Despite their shared love of the piece, and grief at their father’s death, sibling rivalry underlies Isabel’s response.
The other brother and sister, Rick and Grace, are excluded from this musical bond. Rick blames the emotional distance he’s always felt from his father on his inability to master the piano:
It was ridiculous that he’d spent so much time craving his father’s attention when all it would have taken was a few plinkety plonks on the piano.
After Henry’s death, Rick vows to learn. All his problems will disappear if only ‘he could learn to play the Moonlight fucking Sonata’. The choice of language is deliberate with Rick – even at the moment of vowing to learn, and therefore becoming closer to Henry – denigrating his father’s favourite piece.
The Piano Player’s Son is also about inheritance and I chose Henry’s piano as the focus for the enduring war between Rick and George. Both brothers claim it as theirs, Rick as the eldest son, George as the one who shared his father’s passion for music. I didn’t want the dispute to relate to money, but to be about something of personal and emotional significance – in this case, each brother seems to be claiming their worth in their father’s eyes. I chose a piano because, like books, it is a thing of beauty which furnishes a room, but which also has the power within it to feed the mind and soul.
While he is waiting for his father’s piano to arrive, Rick buys a second-hand one and starts having lessons, but his progress is painfully slow. When he tells his teacher that he wants to play the Moonlight Sonata, she informs him he’s nowhere near ready for that.
Rick thought of his father’s stubby fingers. ‘I shouldn’t have been a piano player,’ he used to say, ‘not with these fingers.’ And yet, here Rick was, a piano player’s son, and he’d never master the instrument.
The piano and the Moonlight sonata encapsulate all that was wrong with his relationship with his father.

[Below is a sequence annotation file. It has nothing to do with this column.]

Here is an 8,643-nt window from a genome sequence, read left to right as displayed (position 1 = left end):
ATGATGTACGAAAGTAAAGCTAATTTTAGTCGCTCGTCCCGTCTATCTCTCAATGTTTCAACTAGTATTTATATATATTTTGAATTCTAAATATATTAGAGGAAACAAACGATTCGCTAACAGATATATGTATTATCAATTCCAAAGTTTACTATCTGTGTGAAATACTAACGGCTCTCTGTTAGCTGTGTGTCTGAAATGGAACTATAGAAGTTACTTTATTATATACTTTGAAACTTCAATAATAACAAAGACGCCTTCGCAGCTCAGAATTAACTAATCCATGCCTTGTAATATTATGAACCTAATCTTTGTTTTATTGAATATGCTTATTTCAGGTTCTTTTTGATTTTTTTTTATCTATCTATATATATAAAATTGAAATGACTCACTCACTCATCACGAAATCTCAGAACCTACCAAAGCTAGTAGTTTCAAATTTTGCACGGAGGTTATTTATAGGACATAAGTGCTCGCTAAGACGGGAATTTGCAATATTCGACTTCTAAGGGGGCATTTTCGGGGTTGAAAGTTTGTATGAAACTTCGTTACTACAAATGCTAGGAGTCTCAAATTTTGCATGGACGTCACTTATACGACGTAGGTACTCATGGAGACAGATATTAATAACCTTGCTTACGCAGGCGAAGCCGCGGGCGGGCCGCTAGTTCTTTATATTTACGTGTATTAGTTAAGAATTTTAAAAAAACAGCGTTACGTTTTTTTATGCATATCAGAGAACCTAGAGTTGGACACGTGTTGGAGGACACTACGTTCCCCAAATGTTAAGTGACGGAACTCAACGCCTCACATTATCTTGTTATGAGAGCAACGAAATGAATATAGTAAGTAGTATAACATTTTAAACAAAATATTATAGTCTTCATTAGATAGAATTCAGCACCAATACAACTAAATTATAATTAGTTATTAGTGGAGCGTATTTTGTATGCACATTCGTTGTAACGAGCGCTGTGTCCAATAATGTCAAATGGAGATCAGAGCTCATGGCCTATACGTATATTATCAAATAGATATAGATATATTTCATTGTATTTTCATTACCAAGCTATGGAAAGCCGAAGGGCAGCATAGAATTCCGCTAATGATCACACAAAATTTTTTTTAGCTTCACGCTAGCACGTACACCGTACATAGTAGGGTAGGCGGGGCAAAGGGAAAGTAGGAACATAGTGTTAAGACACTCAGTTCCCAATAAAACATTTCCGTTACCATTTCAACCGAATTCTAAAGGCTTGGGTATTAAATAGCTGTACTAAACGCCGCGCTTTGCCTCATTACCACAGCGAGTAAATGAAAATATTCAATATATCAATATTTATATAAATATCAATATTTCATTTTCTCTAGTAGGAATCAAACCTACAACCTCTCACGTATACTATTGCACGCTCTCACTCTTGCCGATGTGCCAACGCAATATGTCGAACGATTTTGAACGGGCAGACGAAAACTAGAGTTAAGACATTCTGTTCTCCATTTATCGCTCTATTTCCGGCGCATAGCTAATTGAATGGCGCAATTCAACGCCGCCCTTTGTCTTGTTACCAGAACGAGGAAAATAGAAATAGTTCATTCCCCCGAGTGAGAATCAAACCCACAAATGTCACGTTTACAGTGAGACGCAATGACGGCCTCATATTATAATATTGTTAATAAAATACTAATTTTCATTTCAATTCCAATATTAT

References to classical music enhance the novel – Beethoven, Debussy, Mozart, Bach, all play a part. But when Rick chooses a piece of music that sums up his relationship with his darling American wife, Deanna, he turns his back on his father’s beloved classical pieces and instead it’s Dolly Parton’s Islands in the Stream that sums up the closeness and joy of their relationship. I love Dolly Parton – there is something inspirational in her continuing love of singing and her passion for music.
But I have to finish with the key piece for my novel, the Moonlight sonata. Although I’ve concentrated on the first movement, the three movements together convey something of the story structure, building towards the final, furious movement. The Moonlight Sonata helped me explore the emotional complexity of the novel to such an extent that I had to include it at my launch. I managed to persuade my husband to play the first movement, and you could feel the emotion in the room as he played.
If you’d like to listen to another version of the Moonlight sonata, here’s Daniel Barenboim.
Lindsay Stanberry-Flynn is a novelist and short story writer. Her novel Unravelling, published in 2010, has won three awards, and her second novel The Piano Player’s Son,. Her website is here and you can also connect with her on Facebook.
GIVEAWAY Lindsay is giving away one paperback copy of The Piano Player’s Son. To enter the draw, comment here and share the post. Extra entries if you share on multiple platforms – and don’t forget to note here where you shared them so we know to count you!
authors, Beethoven, central character, classical pianists, contemporary fiction, Desert Island Discs, Dolly Parton, drama, entertainment, Gary Oldman as Beethoven, Lindsay Stanberry-Flynn, literary novels, Moonlight, Moonlight Sonata, music, music for writers, music for writing, musicians, My Memories of a Future Life, Nail Your Novel, pianists, pianos, playlist for writers, relationship, Roz Morris, The Moonlight Sonata, The Piano Player, The Piano Player's Son, The Undercover Soundtrack, undercover soundtrack, Women Writers, Worcestershire Literary Festival flash fiction competition, writers, writing, writing to music
My guest this week used the Moonlight Sonata to guide her through her latest novel. A central character was a pianist, and the story explores the emotions and reckonings that emerge in the wake of his death. She says the Moonlight pulled her in surprising directions, peeling off the layers of a family’s bonds and rifts, and illuminating a complex web of relationships and resentments. The piece became so significant that when she launched the novel, she persuaded her husband to give a performance of the first movement. She is award-winning author Lindsay Stanberry-Flynn and she’ll be here on Wednesday with her Undercover Soundtrack.